Track Listing
1. At The Gates Of Manala
2. End Of Me
3. Not Strong Enough
4. 2010
5. Beautiful
6. Broken Pieces
7. On The Rooftop With Quasimodo
8. Bring Them to Light
9. Sacra
10. Rage Of Poseidon

Added: October 24th 2010
Reviewer: Jordan Blum
Related Link: Band Website
Hits: 1999
Language: english

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Apocalyptica: 7th Symphony
Posted by Jon Neudorf, SoT Staff Writer on 2010-10-24 23:51:47
My Score:

The Finnish band is back with their seventh album, the aptly titled 7th Symphony. The band formed in 1993 and has enjoyed commercial success, especially with their last effort Worlds Collide which did pretty well on the Billboard charts. Their success will more than likely continue with 7th Symphony.

The band's line-up includes Eicca Toppinen(cello), Perttu Kivilaakso (cello), Paavo Lötjönen (cello) and Mikko Sirén (drums), along with the some special guest vocalists and drummer Dave Lombardo of Slayer. The band's music is a mixture of classical, heavy metal and hard rock. On 7th Symphony there are four vocal tracks and six instrumentals. The vocal tracks are not nearly as musically daring as the instrumentals as they take a more hard rock approach. The instrumentals are where this band really shows their chops and as expected take their cello playing to the extreme. What facet of the band you like will depend on your musical tastes. Those having an affinity for progressive music will definitely be drawn to the instrumentals more so than the vocal tracks. In contrast, people who appreciate more radio friendly fare will like the vocal tracks. While I prefer the more adventurous approach I can appreciate what the band is trying to accomplish with both styles.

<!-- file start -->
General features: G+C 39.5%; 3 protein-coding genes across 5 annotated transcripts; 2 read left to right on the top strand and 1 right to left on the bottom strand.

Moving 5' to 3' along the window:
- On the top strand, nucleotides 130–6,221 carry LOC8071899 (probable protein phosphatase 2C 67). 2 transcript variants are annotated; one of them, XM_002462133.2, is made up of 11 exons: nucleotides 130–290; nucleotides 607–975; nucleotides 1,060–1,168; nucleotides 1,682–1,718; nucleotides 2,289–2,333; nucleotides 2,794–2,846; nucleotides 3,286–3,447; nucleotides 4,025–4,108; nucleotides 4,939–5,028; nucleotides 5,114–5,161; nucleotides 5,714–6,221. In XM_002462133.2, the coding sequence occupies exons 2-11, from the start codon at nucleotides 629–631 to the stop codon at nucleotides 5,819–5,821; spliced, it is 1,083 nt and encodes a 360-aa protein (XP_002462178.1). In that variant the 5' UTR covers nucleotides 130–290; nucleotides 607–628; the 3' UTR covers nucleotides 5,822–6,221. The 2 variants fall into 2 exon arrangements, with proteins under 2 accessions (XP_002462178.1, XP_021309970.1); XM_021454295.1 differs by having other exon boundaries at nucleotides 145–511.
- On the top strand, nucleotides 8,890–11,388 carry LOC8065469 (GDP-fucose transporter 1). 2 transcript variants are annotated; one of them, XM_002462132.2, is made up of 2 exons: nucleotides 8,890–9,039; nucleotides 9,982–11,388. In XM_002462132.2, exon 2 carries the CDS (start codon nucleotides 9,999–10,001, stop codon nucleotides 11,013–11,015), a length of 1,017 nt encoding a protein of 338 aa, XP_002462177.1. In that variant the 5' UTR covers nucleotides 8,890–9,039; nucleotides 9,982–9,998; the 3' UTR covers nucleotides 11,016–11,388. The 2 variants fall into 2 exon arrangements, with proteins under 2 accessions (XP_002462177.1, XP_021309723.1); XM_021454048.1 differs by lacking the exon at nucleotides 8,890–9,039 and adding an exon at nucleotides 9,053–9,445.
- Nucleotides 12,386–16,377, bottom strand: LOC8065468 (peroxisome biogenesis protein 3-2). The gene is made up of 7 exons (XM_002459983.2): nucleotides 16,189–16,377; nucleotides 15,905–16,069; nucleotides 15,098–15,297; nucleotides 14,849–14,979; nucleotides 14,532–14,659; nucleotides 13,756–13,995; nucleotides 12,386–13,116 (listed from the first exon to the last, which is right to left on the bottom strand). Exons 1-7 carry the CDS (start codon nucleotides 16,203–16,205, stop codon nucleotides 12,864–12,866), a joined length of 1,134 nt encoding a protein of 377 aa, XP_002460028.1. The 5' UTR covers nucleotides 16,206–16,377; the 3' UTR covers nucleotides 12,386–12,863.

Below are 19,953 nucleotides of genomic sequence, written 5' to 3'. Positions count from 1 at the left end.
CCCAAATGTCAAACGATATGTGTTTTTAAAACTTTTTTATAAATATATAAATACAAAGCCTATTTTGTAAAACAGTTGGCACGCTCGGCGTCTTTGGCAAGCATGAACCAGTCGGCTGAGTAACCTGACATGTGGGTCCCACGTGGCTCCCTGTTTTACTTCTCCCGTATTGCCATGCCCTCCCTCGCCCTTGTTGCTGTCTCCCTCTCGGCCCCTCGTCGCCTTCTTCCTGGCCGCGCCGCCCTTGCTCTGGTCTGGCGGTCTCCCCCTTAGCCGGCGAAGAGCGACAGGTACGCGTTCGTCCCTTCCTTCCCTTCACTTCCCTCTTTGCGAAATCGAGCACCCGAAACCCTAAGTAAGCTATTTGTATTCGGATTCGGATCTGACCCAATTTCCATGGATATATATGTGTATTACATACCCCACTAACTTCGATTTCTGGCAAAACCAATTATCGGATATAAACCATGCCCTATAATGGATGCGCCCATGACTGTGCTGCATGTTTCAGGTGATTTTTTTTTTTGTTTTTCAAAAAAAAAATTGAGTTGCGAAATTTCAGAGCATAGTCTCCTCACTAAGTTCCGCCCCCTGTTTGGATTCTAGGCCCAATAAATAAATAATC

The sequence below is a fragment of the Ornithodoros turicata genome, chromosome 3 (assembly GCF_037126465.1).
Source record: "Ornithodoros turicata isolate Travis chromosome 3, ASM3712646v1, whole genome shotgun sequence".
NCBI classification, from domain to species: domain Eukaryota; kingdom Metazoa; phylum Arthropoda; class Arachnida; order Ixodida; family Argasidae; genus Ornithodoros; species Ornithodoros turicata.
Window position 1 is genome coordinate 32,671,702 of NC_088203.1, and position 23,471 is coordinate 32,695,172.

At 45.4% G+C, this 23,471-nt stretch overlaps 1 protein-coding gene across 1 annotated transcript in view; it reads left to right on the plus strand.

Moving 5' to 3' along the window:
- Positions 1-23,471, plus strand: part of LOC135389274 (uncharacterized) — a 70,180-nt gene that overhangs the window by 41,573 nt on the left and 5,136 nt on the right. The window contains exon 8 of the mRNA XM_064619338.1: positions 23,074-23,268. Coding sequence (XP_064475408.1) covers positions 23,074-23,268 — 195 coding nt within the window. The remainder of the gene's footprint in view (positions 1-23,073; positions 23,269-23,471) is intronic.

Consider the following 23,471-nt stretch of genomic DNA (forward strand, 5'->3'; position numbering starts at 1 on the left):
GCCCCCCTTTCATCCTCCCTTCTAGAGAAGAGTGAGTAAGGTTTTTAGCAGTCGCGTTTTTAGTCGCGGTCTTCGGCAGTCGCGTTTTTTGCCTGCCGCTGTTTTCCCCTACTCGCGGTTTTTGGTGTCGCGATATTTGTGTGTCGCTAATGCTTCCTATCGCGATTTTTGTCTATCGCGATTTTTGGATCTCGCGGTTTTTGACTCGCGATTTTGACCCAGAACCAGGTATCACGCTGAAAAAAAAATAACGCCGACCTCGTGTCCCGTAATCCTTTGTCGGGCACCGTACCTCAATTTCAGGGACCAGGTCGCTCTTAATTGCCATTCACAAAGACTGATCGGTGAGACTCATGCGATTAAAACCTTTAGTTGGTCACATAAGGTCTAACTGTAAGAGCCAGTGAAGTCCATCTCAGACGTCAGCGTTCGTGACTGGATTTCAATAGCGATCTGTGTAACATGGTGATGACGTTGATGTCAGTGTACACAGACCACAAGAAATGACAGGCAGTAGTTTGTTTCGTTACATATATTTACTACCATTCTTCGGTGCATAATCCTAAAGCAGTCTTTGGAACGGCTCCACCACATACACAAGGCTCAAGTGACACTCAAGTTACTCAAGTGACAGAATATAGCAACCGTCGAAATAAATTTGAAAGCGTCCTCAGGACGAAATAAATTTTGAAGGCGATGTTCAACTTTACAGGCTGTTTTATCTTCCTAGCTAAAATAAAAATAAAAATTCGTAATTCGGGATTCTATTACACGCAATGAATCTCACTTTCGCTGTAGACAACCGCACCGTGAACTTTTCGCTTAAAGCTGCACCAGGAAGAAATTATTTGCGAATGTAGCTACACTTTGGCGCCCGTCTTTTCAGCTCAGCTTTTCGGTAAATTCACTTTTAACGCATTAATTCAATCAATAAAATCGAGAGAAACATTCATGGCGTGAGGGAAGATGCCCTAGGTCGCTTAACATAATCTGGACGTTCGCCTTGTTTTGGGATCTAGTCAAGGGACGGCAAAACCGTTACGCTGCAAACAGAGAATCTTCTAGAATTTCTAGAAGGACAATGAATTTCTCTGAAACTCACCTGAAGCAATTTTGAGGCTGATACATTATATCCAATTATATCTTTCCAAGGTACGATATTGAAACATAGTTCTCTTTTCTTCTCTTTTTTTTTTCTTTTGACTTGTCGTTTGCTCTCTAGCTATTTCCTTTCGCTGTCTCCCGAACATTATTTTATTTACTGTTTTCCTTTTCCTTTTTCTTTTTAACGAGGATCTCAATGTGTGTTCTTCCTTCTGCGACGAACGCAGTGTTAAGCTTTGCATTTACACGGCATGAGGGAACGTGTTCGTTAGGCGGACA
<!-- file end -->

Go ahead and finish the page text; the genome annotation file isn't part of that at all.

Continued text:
The best songs are the instrumental pieces "At the Gates of Manala" with its moody atmospheres and intense rhythms giving the sound a symphonic edge and the album's final song "Rage of Poseidon" where harsher strains of cello seemingly come out of the blue and all four members play with intense abandon. I absolutely love the cello work here. Also notable is the haunting ballad "Beautiful", a song filled with mournful cello work and the adventurous "On the Rooftop with Quasimodo" where droning cello sets up an eerie space like vibe before a crunchy groove sets in. The best vocal track is probably "End of Me", the albums first single featuring Gavin Rossdale of Bush on lead vocals, although this one is more akin to standard rock. The heaviest track is the thrashy "Bring Them to Light" with Joseph Duplantier supplying both growls and clean vocals.